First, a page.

Sterling looks likely to be one of this year’s big G10 currency casualties (the other being yen). Having lost 7 percent against the dollar and 5.5 percent to the euro so far this year on fear of a British triple-dip recession, sterling probably has further to fall. (see here for my colleague Anirban Nag’s take on sterling’s outlook).
Many see an opportunity here — as a convenient funding currency to invest in emerging markets. A funding currency requires low interest rates that can bankroll purchases of higher-yielding assets including stocks, other currencies, bonds and commodities. Sterling ticks those boxes. A funding currency must also not be subject to any appreciation risk for the duration of the trade. And here too, sterling appears to win, as the Bank of England’s remit widens to give it more leeway on monetary easing.
LONDON, March 20 (Reuters) – South Africa faces the risk of
a huge exodus of foreign investors who are seeing the plunge in
the rand’s value rapidly erode their stock and bond returns.
Africa’s largest economy has sucked in huge investments in
the past two decades, but also has one of the world’s biggest
balance of payments deficits – over 6 percent of its economy -
and depends almost fully on portfolio capital to plug the gap.
March 13 (Reuters) – India’s stubbornly high inflation must
come down to a 4 to 6 percent range, the country’s central bank
chief said on Wednesday, noting full implementation of this
year’s budget will have a “softening impact” on price growth.
“The Reserve Bank has to ensure that inflation is brought
down to the threshold level and is maintained there,” Duvvuri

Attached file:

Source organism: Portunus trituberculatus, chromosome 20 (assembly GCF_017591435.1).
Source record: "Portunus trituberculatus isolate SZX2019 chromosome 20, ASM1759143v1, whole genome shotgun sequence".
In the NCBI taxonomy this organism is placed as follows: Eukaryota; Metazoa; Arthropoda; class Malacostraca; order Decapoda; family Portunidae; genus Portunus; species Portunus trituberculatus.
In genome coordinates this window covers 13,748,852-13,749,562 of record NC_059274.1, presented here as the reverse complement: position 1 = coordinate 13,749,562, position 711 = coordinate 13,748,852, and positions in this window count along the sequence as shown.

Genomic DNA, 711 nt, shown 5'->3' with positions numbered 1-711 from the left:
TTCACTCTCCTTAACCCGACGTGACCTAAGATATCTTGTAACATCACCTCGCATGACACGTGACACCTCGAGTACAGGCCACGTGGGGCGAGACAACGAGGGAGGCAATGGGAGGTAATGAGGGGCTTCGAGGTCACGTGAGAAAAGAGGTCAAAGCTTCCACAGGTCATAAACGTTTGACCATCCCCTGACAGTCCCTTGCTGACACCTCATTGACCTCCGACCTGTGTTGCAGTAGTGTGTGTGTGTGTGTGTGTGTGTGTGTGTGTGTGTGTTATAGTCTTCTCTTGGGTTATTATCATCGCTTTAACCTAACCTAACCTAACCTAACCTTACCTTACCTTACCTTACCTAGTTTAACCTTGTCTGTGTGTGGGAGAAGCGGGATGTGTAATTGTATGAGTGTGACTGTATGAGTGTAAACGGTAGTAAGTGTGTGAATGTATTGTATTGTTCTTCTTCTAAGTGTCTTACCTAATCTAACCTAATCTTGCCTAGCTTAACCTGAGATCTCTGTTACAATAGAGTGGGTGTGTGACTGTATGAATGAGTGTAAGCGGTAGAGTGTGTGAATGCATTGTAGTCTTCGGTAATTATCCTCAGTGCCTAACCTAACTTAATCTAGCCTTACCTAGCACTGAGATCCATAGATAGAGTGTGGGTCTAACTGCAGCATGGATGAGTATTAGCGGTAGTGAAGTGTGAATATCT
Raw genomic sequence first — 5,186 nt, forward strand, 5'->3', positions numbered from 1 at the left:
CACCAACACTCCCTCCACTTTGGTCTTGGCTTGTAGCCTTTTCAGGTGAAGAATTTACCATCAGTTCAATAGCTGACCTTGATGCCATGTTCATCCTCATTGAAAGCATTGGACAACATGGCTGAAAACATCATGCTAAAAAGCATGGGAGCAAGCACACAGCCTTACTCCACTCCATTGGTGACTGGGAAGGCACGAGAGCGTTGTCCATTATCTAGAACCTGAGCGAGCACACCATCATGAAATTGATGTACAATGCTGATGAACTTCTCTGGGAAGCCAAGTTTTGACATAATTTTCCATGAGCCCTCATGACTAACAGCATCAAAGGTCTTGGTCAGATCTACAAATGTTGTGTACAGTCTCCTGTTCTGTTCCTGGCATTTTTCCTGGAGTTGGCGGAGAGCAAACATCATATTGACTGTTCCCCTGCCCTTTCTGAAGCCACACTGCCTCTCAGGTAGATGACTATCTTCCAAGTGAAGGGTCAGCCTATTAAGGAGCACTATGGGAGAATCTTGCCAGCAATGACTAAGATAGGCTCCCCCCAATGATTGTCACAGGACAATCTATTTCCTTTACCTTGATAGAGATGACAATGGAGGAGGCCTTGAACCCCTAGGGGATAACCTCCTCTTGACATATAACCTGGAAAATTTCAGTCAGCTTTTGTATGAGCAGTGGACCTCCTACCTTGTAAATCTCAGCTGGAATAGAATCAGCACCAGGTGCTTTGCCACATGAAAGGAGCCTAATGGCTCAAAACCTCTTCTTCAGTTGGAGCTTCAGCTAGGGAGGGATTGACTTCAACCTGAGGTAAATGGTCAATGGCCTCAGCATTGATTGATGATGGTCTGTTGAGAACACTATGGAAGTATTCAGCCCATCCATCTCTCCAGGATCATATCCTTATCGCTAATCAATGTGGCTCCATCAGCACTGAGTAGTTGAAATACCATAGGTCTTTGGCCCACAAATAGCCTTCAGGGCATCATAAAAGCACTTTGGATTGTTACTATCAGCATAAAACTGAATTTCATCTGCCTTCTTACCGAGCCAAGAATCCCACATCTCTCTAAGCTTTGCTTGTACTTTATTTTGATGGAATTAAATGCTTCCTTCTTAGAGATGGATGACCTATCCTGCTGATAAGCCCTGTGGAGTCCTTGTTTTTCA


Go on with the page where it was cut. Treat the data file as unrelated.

Subbarao, the Governor of the Reserve Bank of India (RBI)told
students in London.
LONDON, March 12 (Reuters) – Sovereign wealth funds (SWFs)
are set to see their assets grow to $5.6 trillion by the end of
2013, a study found, a sum more than double British GDP and
underscoring their status as the world’s wealthiest investors.
SWFs, state-owned vehicles such as the Qatar Investment
Authority which manage windfall revenues for future generations,
have become key global market players after the financial
crisis, spending an estimated $90 billion buying up stakes in
Western banks including Barclays Plc for instance.
Inflation is finally biting Brazilian policymakers. The real strengthened around 1.5 percent last week without triggering the usual shrill outcries from government ministers. Nor did the central bank intervene in the currency market even though the real is the best performing emerging currency this year. The bank in fact shifted towards a more hawkish policy stance during its March meeting, a move that seems to have had the blessing of the government.
Friday’s data showed the benchmark consumer price index, IPCA, up 0.6 percent for a year-on-year inflation rate of 6.31 percent. President Dilma Rousseff, who faces elections next year, took to the airwaves soon after to reassure voters about her commitment to taming inflation, announcing a series of tax cuts. That effectively is a signal that there is now no political constraint on raising interest rates. According to the political risk consultancy, Eurasia: